According to every major data source, the vastmajority of U.S. workers—including white-collar and blue-collar workers and those with and withouta college degree—have endured more than a dec-ade of wage stagnation. Wage growth has signific-antly underperformed productivity growth regard-less of occupation, gender, race/ethnicity, or educa-tion level.During the Great Recession and its aftermath (i.e., between 2007 and 2012), wages fell for the entire bottom 70 percent of the wage distribution, despite productivity growth of 7.7 percent.Weak wage growth predates the Great Recession.Between 2000 and 2007, the median worker sawwage growth of just 2.6 percent, despite productiv-ity growth of 16.0 percent, while the 20th percent-ile worker saw wage growth of just 1.0 percent andthe 80th percentile worker saw wage growth of just4.6 percent.The weak wage growth over 2000–2007, com- bined with the wage losses for most workers from2007 to 2012, mean that between 2000 and 2012,wages were flat or declined for the entire bottom60 percent of the wage distribution (despite pro-ductivity growing by nearly 25 percent over this period).Wage growth in the very early part of the2000–2012 period, between 2000 and 2002, wasstill being bolstered by momentum from the strongwage growth of the late 1990s. Between 2002 and2012, wages were stagnant or declined for theentire bottom 70 percent of the wage distribution.In other words,
thevastmajorityofwageearnershavealreadyexperiencedalostdecade,onewherereal wages were either flat or in decline.
This lost decade for wages comes on the heelsof decades of inadequate wage growth. For vir-tually the entire period since 1979 (with the oneexception being the strong wage growth of the late1990s), wage growth for most workers has beenweak. The median worker saw an increase of just5.0 percent between 1979 and 2012, despite pro-ductivity growth of 74.5 percent—while the 20th percentile worker saw wage erosion of 0.4 percentand the 80th percentile worker saw wage growth of just 17.5 percent.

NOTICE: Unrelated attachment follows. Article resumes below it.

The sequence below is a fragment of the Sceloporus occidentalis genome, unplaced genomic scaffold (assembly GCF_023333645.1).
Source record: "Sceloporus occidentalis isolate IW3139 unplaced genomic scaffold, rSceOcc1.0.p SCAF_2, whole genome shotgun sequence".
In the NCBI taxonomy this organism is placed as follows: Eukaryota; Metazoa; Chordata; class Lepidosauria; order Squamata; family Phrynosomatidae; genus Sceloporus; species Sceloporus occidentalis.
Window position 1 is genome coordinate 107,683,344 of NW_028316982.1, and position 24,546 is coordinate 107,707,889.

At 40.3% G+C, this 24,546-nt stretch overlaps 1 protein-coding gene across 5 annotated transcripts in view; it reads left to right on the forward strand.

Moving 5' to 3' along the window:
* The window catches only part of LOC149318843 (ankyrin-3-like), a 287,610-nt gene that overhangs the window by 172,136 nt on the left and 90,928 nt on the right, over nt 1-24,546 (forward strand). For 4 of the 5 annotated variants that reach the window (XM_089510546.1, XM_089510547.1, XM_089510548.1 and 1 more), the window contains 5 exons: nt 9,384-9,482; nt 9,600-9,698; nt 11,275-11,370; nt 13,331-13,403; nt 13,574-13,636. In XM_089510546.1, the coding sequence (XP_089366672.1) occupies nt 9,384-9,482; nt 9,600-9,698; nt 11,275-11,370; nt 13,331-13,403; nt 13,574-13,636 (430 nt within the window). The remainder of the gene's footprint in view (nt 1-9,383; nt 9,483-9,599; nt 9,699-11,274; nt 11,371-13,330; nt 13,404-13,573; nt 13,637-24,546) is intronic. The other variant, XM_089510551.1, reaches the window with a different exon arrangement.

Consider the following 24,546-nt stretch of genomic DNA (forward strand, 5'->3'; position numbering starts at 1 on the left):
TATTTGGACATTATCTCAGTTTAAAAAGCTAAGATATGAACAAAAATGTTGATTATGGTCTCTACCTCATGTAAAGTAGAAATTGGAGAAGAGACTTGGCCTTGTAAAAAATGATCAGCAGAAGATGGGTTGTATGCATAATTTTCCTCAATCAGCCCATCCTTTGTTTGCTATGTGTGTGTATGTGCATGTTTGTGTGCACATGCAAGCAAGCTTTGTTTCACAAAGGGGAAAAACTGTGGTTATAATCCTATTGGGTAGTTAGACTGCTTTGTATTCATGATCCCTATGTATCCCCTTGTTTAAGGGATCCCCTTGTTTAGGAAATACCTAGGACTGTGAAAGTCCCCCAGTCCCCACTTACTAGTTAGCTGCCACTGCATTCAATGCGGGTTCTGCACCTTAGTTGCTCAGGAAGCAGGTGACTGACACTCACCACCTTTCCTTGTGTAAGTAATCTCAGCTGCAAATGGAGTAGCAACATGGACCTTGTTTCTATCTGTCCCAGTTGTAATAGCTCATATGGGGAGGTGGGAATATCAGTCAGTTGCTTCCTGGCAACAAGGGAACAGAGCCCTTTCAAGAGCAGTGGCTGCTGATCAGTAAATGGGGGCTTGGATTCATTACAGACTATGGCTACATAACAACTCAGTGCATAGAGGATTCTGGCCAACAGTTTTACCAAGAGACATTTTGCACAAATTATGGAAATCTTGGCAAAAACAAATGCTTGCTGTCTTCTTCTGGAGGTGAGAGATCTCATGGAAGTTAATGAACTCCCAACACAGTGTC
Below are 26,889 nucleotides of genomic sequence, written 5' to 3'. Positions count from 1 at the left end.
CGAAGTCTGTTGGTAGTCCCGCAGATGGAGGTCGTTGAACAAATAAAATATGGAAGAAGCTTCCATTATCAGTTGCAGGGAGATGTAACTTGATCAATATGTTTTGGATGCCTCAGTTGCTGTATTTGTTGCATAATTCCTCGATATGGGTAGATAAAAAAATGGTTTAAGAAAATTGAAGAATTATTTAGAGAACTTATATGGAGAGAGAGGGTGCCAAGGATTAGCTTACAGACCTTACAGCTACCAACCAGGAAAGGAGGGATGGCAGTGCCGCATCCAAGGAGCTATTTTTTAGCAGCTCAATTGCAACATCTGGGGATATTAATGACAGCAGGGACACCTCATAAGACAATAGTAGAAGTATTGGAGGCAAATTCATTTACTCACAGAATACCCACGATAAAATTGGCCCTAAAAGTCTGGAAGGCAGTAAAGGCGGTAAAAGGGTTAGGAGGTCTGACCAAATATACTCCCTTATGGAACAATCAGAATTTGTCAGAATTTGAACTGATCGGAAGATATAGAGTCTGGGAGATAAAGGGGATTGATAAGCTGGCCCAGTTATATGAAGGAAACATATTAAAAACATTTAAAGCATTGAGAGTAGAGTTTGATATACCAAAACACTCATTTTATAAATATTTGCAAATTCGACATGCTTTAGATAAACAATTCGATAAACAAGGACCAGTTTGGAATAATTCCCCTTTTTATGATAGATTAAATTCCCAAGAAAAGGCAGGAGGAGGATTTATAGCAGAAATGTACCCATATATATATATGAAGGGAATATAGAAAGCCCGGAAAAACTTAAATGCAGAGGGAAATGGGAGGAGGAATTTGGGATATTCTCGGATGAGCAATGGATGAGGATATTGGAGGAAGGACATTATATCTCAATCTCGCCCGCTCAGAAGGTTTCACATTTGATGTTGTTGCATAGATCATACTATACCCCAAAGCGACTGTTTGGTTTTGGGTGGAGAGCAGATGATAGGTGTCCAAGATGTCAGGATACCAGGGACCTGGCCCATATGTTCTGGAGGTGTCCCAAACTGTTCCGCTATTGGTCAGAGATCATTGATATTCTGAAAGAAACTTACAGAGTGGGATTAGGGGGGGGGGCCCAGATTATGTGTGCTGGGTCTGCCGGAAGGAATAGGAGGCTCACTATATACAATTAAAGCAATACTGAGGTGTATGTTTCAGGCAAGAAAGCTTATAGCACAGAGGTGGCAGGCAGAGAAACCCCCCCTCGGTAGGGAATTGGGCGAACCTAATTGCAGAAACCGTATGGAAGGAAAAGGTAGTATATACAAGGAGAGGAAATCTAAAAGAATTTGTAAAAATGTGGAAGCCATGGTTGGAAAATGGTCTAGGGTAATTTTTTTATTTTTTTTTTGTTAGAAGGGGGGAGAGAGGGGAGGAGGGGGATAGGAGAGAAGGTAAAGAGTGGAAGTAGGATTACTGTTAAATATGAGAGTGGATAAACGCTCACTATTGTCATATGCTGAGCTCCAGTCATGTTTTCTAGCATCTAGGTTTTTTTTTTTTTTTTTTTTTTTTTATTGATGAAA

Trends in average hourly wagesand compensation inemployer-basedsurveys
We first look at wage and compensation trends usingdata drawn from the available surveys of employers,sometimes referred to as
. All of the establishment-based series that provide up-to-datenational measures of wage and/or compensation trendsare presented in
.It should be noted that the wage and compensation datain this table are averages
which are all that are avail-able in the establishment data
Averages can be mis-leading when data are heavily “skewed” at one end.This happens to be the case for U.S. wages and com- pensation; those at the top have extremely high earn-ings, thereby pulling up the average. Thus, the aver-age is actually not an accurate measure of the typicalworker’s earnings. Later, when we turn to an examina-tion of household data, we are able to look at medians,which are a direct measure of the earnings of the typ-ical worker (i.e., the person in the middle of the distri- bution).
Thedatademonstrate,however,thatacrossall oftheavailableestablishment-basedmeasures,evenaveragewagesandcompensationhavegrownanemic-ally, if at all, for more than a decade.
EPI BRIEFING PAPER #365|AUGUST 21, 2013PAGE 3